The Belief in Impossible Things

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There’s no use trying,” she said; “one can’t believe impossible things.”

“I daresay you haven’t had much practice,” said the Queen…. Why, sometimes I’ve believed as many as six impossible things before breakfast.”
Lewis Carroll, “Alice in Wonderland”

As I write these words, Prime Minister Benjamin Netanyahu is about to enter into the oval office and have his first meeting with President Barak Obama. The following impossible premises that are couched behind some assumptions in certain Washington policy circles might make the prospects of survival for our closest democratic ally in the Middle East, Israel, extremely tenuous. These beliefs will only come back to haunt us all when we are later forced to confront an intractable enemy in a battle that none of us in the West would have chosen to engage in, but may be, none-the-less, compelled to.

1. The premise that all international players adhere to the same rule book when it comes to nuclear weaponry. This is tantamount to saying that giving a loaded pistol to a three year old to play with is the same as giving it to highly trained police officer. We will not level the playing field by forcing the United States and Israel, rational actors with Western values about the sanctity of human life, sign a nuclear non-proliferation treaty that would compel them to eliminate their strategic deterrence by destroying their nuclear arsenal against an enemy that teaches the glory of death, martyrdom and suicide to its people. We are talking about vast cultural differences here when it comes to the value placed on a man’s life. We cannot deny the possibility that Iran or Pakistan might sign a nuclear non-proliferation treaty and then liken it to the Habidyah Accords that the Prophet Mohammed had signed with the tribe of Koresh in the Seventh Century, a stronger tribe that they weakened by this accord, and later vanquished. This premise that the ends justify the means, and that it is permissible to lie for the sake of Islam, is a huge cultural difference between the world of Islam and the liberal West that, unfortunately, has its basis in the religious teachings of the Koran.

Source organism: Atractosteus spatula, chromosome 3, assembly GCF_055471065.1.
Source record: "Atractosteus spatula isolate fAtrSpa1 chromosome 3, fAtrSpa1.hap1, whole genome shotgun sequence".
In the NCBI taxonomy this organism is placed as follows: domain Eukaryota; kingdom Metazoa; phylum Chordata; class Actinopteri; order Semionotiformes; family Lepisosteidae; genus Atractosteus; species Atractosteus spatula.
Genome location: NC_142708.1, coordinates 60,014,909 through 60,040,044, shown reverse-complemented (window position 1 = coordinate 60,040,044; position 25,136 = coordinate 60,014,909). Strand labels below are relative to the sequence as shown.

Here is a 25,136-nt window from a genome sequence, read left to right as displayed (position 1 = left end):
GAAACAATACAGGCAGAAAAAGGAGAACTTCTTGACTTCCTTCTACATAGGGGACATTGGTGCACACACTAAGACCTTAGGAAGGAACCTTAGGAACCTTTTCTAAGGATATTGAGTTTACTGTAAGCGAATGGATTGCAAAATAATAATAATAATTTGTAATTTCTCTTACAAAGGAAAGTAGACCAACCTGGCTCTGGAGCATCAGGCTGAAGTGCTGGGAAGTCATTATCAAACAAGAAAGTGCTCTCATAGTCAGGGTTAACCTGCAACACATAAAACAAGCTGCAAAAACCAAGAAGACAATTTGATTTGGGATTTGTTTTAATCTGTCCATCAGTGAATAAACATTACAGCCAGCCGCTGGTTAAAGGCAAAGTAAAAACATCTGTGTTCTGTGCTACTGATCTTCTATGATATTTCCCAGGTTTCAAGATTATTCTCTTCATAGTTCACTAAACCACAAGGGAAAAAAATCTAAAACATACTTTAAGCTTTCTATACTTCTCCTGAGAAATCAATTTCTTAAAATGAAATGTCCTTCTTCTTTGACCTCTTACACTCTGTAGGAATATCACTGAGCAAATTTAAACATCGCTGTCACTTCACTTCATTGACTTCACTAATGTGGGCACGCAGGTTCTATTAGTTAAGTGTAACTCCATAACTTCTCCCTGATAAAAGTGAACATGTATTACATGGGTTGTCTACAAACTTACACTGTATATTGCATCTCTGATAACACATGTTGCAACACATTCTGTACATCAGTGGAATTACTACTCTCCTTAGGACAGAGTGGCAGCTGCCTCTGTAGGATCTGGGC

2. The premise that immediate progress towards the peace process will weaken the Iranian theocracy and its hegemonic ambitions. In a recent poll taken by the Palestinian Center for Policy and Survey Research and Survey Research, if given a chance for free and open, democratic elections in the West Bank most Palestinians would overwhelmingly choose Hamas, an Iranian puppet, over Fatah. It is only due to the finely honed skills of the Israeli Defense Force that Fatah is alive in the West Bank today. We now have the empirically-proven, abject test case of Israel’s withdrawal from Gaza in the summer of 2005, when Israel unilaterally elected to make the internally gut wrenching decision to uproot Israelis from their homes and make that territory Judenrein, offering them a highly sophisticated agricultural, economic basis in their greenhouses which the Palestinians in Gaza destroyed in a mayhem of hatred. The following January 2006, Gazans went to the polls and freely and independent elected the Iranian proxy, Hamas.